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Big Philadelphia refinery partially shut by fire: source
[PHILADELPHIA] The largest refinery on the US East Coast was operating at less than half its capacity late on Saturday because of a fire, a source familiar with the operations said, while plant officials reported the incident as"flaring." A source familiar with operations at Philadelphia Energy Solutions' 335,000 barrels per day (bpd) refinery said a fire had hit the 200,000-bpd crude distillation unit in the larger Girard Point section of the plant, forcing it to shut.
A company spokesperson did not confirm a fire, but said the plant had "experienced cascading operational issues that resulted in flaring with heavy smoke." The incident happened at 3:30 pm ET (2030 GMT) on Saturday, the spokesperson said, adding there were no reports of injuries.
Flaring is used to release flammable gases when a refinery experiences an upset, but does not typically cause excessive black smoke. Local media showed video and images of large flames emitting dark smoke from at least two flares, but there were no visible fires from the refinery's main units.
The source said that the fire, which started when a valve blew out on the crude unit, has been brought under control, but Girard Point could remain shut for "a while".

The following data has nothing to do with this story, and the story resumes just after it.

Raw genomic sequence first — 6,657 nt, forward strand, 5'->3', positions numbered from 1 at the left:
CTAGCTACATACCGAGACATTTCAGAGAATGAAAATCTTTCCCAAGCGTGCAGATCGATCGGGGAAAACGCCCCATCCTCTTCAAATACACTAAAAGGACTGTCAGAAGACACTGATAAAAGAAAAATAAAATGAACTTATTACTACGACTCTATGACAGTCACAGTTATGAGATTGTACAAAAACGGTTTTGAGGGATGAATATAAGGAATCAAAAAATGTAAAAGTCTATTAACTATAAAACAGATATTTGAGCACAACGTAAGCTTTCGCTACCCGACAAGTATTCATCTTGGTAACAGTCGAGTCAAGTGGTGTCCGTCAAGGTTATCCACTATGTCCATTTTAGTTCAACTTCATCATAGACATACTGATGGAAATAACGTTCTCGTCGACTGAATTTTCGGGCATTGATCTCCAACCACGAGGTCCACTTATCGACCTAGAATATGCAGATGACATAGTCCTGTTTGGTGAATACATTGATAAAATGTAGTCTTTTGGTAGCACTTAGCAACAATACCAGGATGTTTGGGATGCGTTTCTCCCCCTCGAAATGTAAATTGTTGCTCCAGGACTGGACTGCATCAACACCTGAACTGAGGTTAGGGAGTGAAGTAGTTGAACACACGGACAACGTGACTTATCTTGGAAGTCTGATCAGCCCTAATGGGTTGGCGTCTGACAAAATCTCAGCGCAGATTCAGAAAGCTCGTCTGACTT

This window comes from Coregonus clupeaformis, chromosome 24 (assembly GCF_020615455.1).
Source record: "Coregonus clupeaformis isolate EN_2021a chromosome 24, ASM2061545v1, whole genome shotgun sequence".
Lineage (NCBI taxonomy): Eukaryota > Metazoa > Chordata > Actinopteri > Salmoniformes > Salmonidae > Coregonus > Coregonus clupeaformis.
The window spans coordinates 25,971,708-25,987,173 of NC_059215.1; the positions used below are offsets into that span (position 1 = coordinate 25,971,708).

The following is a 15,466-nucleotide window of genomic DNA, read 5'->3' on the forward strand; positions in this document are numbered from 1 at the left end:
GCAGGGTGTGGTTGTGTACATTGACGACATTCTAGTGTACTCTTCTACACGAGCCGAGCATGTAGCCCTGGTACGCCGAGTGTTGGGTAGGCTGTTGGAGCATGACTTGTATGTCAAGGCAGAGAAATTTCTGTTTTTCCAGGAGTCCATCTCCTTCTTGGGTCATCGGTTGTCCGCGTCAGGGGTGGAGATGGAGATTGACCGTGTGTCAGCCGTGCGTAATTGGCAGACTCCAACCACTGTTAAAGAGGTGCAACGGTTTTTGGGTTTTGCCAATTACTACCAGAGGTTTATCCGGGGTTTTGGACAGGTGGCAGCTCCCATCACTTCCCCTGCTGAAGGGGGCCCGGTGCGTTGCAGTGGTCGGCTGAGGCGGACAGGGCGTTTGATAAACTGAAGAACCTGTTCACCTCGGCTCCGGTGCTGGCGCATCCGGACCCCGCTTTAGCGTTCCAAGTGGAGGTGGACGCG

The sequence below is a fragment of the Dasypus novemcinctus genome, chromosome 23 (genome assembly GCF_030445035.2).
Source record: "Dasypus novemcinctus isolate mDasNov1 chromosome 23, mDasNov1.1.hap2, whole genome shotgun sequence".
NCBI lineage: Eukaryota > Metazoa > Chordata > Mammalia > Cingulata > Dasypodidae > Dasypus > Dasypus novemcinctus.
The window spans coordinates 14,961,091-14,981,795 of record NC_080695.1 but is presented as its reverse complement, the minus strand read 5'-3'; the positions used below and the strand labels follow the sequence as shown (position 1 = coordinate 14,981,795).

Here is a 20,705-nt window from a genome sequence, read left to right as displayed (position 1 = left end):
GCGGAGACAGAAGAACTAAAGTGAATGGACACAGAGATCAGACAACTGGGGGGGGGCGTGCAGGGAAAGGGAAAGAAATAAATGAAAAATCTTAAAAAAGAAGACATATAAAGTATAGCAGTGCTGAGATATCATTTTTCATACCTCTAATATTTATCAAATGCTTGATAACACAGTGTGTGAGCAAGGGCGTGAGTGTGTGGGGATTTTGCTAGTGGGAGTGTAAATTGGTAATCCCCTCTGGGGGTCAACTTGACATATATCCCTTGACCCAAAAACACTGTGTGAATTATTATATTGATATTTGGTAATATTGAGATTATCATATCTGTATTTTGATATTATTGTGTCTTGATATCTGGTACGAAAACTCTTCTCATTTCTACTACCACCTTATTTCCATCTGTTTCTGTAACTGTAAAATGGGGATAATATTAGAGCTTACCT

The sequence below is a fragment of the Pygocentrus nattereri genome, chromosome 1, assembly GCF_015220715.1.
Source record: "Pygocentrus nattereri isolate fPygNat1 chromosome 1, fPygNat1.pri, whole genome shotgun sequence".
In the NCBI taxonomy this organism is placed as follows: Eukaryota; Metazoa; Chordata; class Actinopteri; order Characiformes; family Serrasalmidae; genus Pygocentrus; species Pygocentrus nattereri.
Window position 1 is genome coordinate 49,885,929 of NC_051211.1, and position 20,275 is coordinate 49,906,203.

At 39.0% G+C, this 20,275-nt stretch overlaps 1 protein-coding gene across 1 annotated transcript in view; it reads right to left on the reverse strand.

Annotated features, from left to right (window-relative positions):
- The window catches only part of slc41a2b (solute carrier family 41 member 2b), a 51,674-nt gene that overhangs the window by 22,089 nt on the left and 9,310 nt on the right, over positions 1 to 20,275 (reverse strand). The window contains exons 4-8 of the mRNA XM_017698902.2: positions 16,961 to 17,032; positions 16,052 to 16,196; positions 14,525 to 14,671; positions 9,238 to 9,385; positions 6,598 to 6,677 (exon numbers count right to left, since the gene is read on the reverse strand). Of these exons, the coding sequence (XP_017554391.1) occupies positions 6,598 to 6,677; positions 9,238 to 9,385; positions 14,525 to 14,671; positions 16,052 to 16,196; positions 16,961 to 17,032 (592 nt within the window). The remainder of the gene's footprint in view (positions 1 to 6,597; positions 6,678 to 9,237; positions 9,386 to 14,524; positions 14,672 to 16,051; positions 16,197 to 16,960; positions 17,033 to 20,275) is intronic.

The spokesperson did not comment on the status of operations but said they were working on "trouble shooting the problem to restore to normal operations." There was no immediate indication of what caused the issues or how long the disruption might continue. The East Coast is in the midst of the coldest stretch so far this winter, and extremely frigid conditions can sometimes disrupt operations.
PES was also slated to carry out maintenance on an acid alkylation unit and other secondary units later this month. It was unclear whether the incident on Saturday was related.
It was the second serious refinery disruption of the day, following an explosion and fire at a secondary unit of Husky Energy's 155,000 bpd crude oil refinery in Lima, Ohio, that forced it to stop production.
While there is no suggestion that the events are related, the two disruptions could trigger gains in US gasoline and diesel prices when markets reopen on Sunday evening, particularly if the Philadelphia plant remains shut for long.
Philadelphia Energy Solutions, owned by a joint venture between the Carlyle Group and Energy Transfer Partners , is a major supplier of fuel on the East Coast and can have a large impact on the New York harbor market, the pricing point for benchmark gasoline and diesel futures.
The Philadelphia plant is the longest continuously operating oil facility in the U.S., according to the company, but it was almost shuttered for good several years ago due to a prolonged slump in operating margins. It was revived, with state and federal support, by a 2012 sale to the Carlyle Group, which has invested in new facilities to tap into the shale boom.
The same crude unit caught fire in May 2012, according to a Reuters report.